“Islamic finance ties in to a great extent with ethical mandates, particularly in the stage of screening by sector.  In some respects Islamic finance goes beyond screens completed by ethical asset managers to include prohibitions against interest-based income and financial ratio screens (e.g. exclusion of highly-levered companies).”

What does this success say about BLME’s business to date and going forward? 

“BLME launched this fund three years ago, during which time investors have endured three years of major market turmoil. Its success throughout this period, shows BLME’s commitment to long term sustainable investment that is at the core of all our offerings. Investors can expect an investment approach built on innovation, transparency, fairness and integrity. BLME strives to bring balance and choice to the industry, and the positive performance across all of the firm’s fund range is testament to this approach to investment management. Going forward we strongly believe that product innovation, increased fund flows and a buoyant Sukuk market will be central to the continued evolution and long-term success of BLME and the Islamic assert management industry.”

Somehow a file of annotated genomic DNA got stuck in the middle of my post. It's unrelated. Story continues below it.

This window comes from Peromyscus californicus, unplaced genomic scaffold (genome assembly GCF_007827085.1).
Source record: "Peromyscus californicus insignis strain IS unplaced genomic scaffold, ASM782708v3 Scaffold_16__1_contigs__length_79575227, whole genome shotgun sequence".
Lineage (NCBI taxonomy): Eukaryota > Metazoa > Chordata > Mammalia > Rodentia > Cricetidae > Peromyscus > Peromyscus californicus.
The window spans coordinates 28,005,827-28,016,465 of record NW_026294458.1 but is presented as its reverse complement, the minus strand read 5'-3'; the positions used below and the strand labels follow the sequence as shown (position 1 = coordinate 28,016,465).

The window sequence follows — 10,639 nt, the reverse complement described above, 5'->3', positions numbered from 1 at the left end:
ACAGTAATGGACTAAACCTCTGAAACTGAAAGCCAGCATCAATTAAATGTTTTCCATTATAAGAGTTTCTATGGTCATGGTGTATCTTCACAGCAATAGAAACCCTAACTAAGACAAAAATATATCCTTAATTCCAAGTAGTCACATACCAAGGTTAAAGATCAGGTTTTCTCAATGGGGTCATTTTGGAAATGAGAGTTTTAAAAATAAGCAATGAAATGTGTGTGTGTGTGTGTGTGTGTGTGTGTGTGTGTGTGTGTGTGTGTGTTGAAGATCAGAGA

Do you consider London to be the real hub for Islamic finance in the UK? If so why?  

“Yes, in fact we believe that it is the hub for Islamic finance across Europe and arguably the Western World. London has a history of financial innovation, it is an international centre for finance, in particular asset management, and has the resources, both in human capital and markets terms, to create a platform for Islamic finance.”